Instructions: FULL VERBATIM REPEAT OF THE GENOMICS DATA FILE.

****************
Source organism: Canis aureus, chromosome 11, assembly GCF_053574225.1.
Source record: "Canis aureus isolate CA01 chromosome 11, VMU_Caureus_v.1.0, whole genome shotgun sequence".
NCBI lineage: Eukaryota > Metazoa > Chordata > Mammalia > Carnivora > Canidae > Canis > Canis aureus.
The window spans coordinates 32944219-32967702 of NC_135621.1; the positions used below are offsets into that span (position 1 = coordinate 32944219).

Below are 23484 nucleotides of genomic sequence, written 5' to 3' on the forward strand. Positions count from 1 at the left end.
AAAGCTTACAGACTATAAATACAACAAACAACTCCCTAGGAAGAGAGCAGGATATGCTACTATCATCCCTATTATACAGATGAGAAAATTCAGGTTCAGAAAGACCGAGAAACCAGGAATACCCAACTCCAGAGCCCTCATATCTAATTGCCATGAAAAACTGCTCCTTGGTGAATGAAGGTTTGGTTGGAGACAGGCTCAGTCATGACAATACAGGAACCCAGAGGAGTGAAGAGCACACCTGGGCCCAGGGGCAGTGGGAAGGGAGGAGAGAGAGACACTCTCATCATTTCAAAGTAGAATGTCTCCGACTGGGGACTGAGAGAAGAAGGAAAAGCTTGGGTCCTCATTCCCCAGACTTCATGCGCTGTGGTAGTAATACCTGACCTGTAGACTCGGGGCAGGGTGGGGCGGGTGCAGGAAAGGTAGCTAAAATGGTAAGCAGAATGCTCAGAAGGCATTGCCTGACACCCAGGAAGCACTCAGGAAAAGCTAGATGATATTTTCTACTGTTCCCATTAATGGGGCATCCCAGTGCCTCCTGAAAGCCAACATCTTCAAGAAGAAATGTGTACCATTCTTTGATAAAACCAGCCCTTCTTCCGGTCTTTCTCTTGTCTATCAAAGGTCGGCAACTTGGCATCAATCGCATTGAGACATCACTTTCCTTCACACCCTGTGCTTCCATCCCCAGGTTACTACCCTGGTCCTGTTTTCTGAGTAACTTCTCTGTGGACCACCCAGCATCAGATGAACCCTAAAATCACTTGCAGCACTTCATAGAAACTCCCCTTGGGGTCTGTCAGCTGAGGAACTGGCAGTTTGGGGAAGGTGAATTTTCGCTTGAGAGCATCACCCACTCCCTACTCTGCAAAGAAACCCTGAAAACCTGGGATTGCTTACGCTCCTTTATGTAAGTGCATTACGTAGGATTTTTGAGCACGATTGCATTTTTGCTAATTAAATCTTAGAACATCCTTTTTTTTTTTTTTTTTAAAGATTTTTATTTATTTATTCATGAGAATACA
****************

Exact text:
Source organism: Canis aureus, chromosome 11, assembly GCF_053574225.1.
Source record: "Canis aureus isolate CA01 chromosome 11, VMU_Caureus_v.1.0, whole genome shotgun sequence".
NCBI lineage: Eukaryota > Metazoa > Chordata > Mammalia > Carnivora > Canidae > Canis > Canis aureus.
The window spans coordinates 32944219-32967702 of NC_135621.1; the positions used below are offsets into that span (position 1 = coordinate 32944219).

Below are 23484 nucleotides of genomic sequence, written 5' to 3' on the forward strand. Positions count from 1 at the left end.
AAAGCTTACAGACTATAAATACAACAAACAACTCCCTAGGAAGAGAGCAGGATATGCTACTATCATCCCTATTATACAGATGAGAAAATTCAGGTTCAGAAAGACCGAGAAACCAGGAATACCCAACTCCAGAGCCCTCATATCTAATTGCCATGAAAAACTGCTCCTTGGTGAATGAAGGTTTGGTTGGAGACAGGCTCAGTCATGACAATACAGGAACCCAGAGGAGTGAAGAGCACACCTGGGCCCAGGGGCAGTGGGAAGGGAGGAGAGAGAGACACTCTCATCATTTCAAAGTAGAATGTCTCCGACTGGGGACTGAGAGAAGAAGGAAAAGCTTGGGTCCTCATTCCCCAGACTTCATGCGCTGTGGTAGTAATACCTGACCTGTAGACTCGGGGCAGGGTGGGGCGGGTGCAGGAAAGGTAGCTAAAATGGTAAGCAGAATGCTCAGAAGGCATTGCCTGACACCCAGGAAGCACTCAGGAAAAGCTAGATGATATTTTCTACTGTTCCCATTAATGGGGCATCCCAGTGCCTCCTGAAAGCCAACATCTTCAAGAAGAAATGTGTACCATTCTTTGATAAAACCAGCCCTTCTTCCGGTCTTTCTCTTGTCTATCAAAGGTCGGCAACTTGGCATCAATCGCATTGAGACATCACTTTCCTTCACACCCTGTGCTTCCATCCCCAGGTTACTACCCTGGTCCTGTTTTCTGAGTAACTTCTCTGTGGACCACCCAGCATCAGATGAACCCTAAAATCACTTGCAGCACTTCATAGAAACTCCCCTTGGGGTCTGTCAGCTGAGGAACTGGCAGTTTGGGGAAGGTGAATTTTCGCTTGAGAGCATCACCCACTCCCTACTCTGCAAAGAAACCCTGAAAACCTGGGATTGCTTACGCTCCTTTATGTAAGTGCATTACGTAGGATTTTTGAGCACGATTGCATTTTTGCTAATTAAATCTTAGAACATCCTTTTTTTTTTTTTTTTTAAAGATTTTTATTTATTTATTCATGAGAATACA